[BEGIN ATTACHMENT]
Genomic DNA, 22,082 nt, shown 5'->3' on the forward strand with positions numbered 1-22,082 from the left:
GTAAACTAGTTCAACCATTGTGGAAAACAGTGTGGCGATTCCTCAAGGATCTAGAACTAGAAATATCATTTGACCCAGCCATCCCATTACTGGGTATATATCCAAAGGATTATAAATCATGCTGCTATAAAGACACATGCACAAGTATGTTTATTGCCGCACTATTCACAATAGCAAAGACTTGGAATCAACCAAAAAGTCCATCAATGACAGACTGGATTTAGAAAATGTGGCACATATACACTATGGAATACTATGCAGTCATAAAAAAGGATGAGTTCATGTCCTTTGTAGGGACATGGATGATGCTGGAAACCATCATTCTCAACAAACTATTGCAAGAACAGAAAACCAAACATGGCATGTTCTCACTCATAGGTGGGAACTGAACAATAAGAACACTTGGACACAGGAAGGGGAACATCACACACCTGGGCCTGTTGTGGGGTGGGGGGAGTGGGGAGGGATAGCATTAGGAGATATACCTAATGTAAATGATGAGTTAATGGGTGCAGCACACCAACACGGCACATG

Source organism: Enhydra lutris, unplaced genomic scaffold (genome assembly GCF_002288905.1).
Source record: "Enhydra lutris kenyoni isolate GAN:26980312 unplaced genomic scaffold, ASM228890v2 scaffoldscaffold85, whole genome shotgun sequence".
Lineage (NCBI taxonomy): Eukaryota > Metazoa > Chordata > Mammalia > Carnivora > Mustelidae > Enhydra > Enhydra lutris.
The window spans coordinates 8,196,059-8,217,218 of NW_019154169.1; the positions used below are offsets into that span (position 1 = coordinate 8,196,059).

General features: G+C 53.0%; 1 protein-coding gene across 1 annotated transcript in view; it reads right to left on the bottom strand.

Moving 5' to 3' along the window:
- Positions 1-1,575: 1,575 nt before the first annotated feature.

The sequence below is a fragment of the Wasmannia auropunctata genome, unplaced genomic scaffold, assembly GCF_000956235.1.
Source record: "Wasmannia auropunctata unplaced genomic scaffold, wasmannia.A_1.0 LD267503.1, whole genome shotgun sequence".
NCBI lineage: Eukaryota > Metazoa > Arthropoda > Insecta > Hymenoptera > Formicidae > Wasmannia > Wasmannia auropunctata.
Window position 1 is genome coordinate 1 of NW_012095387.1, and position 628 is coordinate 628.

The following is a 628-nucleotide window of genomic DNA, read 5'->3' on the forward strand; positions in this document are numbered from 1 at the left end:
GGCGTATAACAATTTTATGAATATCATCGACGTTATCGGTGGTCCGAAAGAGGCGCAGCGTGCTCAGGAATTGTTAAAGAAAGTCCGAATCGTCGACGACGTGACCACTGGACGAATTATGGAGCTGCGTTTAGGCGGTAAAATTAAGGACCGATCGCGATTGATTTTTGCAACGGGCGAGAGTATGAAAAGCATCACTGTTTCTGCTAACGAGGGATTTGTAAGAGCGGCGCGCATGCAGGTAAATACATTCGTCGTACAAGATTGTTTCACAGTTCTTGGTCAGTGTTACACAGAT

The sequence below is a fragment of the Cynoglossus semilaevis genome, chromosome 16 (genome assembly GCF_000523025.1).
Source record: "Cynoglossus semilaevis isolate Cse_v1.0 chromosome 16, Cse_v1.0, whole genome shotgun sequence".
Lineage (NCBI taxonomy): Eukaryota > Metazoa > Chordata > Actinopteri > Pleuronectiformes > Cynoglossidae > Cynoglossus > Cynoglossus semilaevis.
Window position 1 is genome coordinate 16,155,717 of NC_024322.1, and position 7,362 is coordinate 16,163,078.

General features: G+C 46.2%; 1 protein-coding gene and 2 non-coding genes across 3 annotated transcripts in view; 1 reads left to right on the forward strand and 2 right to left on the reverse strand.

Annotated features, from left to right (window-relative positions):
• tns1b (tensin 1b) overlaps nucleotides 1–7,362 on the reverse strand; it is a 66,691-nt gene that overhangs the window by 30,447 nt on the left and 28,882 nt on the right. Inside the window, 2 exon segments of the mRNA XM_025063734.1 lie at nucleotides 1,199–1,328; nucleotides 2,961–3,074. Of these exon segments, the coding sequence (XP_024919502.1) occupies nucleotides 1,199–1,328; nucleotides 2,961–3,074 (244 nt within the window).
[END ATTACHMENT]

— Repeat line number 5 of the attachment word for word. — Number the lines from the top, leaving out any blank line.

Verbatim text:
Lineage (NCBI taxonomy): Eukaryota > Metazoa > Chordata > Mammalia > Carnivora > Mustelidae > Enhydra > Enhydra lutris.